the valve 2| will be unseated, thus permitting fluid to pass out through the relief ports 22.

Y A relief duct 24a extends through the wall oi the socket 24 for the purpose of permitting fluid to be forced out of the socket when the plug enters the same.

Having described my invention, I claim:

1. A circulating iluid washer comprising an elongated hollow body, a packer mounted on the body, said body having an outlet port below the packer through which iluid under pressure may be forced, a pump means mounted above the body, the outlet of said pump opening into the body, an electric motor mounted above the pump, an electrical plug mounted above the motor, electrical conductors extending from the plug to the electric motor, and an electrical slip socket engageable withv the plug, an electrical cable to which the slip socket is connected, the washer being suspended on pipe through which the socket moves to engage the plug, said socket engaging the plug after the washer is in operative position.

2. A circulating uid washer comprising an elongated hollow body, a pair of spaced packers mounted on the body, said body having an outlet port between the packers through which fluid under pressure may be forced, a pump mounted on the body and adapted to force fluid under pressure into the body, and electric motor mounted above the pump and operatively connected thereto, said body having a fluid by-pass therein extending from below the lower packer to above the upper packer, an electrical plug above the motor, electrical conductors extending from the plug to the electric motor, an. electrical slip socket engageable with the plug, said socket being mounted on and connected to an electrical cable, the. washer being suspended on a pipe through which the socket is movable to engage the plug, said socket engaging the plug after the washer is in operative position.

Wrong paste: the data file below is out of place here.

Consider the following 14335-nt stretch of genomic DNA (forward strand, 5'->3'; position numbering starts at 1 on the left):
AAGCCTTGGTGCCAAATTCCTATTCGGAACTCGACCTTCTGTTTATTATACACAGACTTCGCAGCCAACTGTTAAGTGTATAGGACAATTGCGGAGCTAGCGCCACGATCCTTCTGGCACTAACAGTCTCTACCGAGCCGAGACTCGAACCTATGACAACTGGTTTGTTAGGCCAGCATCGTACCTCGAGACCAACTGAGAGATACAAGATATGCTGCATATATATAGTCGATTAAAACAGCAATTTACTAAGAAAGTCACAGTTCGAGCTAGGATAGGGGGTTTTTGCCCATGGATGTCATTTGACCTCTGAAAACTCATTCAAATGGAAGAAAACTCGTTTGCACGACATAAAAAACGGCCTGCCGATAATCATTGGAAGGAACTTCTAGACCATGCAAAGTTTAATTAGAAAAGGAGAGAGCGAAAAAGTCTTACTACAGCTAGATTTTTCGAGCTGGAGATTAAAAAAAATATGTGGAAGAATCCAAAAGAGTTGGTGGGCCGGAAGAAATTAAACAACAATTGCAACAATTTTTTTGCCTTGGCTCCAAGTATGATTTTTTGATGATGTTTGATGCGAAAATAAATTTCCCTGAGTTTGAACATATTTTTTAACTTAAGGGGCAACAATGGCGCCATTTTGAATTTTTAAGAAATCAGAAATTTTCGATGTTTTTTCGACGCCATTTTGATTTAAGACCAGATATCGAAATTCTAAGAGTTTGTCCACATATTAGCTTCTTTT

JOHN S. PAGE.

Referenced by
Citing PatentFiling datePublication dateApplicantTitle
US2427311 *Aug 1, 1944Sep 9, 1947Wilson TarkingtonWell screen and perforation cleaner
US2433828 *Sep 22, 1941Jan 6, 1948Cassell Lloyd HPerforation cleaner and washer
US2433942 *Oct 11, 1943Jan 6, 1948Cameron Iron Works IncFlow device
US2441894 *Sep 5, 1941May 18, 1948Schlumberger Well Surv CorpFlexible packer tester
US2607222 *May 28, 1946Aug 19, 1952Lane Joseph HFormation tester
US2662486 *Oct 12, 1950Dec 15, 1953Ben R HillgerSand agitator for well pumps
US2706526 *Feb 12, 1952Apr 19, 1955Sperry Sun Well Surveying CoSubsurface pump
US2880807 *Jul 3, 1953Apr 7, 1959Cicero C BrownApparatus for performing well operations
US3835929 *Aug 17, 1972Sep 17, 1974Shell Oil CoMethod and apparatus for protecting electrical cable for downhole electrical pump service
US3976347 *Feb 10, 1975Aug 24, 1976Cooke Sr Milton MElectrical connector and method
US4162705 *Apr 28, 1978Jul 31, 1979Daigle Milton LCenter section for oil well perforation testing device
US4671355 *Aug 14, 1985Jun 9, 1987Strange Mark DWash tool for stimulating oil wells
US4830113 *Nov 20, 1987May 16, 1989Skinny Lift, Inc.Well pumping method and apparatus
US5579838 *Aug 7, 1995Dec 3, 1996Enviro-Tech Tools, Inc.Above production disposal tool
US7780428 *Jul 11, 2008Aug 24, 2010Zhao XihuanFluid-guiding and electric conducting system for suspended electric submersible progressing cavity pump (PCP)
US20080267802 *Jul 11, 2008Oct 30, 2008Zhao XihuanFluid-guiding and electric conducting system for suspended electric submersible progressing cavity pump (pcp)
WO1997006347A1 *Aug 7, 1996Feb 20, 1997Down Hole Injection, Inc.Above production disposal tool
Classifications
U.S. Classification166/66.4, 166/186, 166/101
International ClassificationE21B33/12, E21B33/124
Cooperative ClassificationE21B33/124
European ClassificationE21B33/124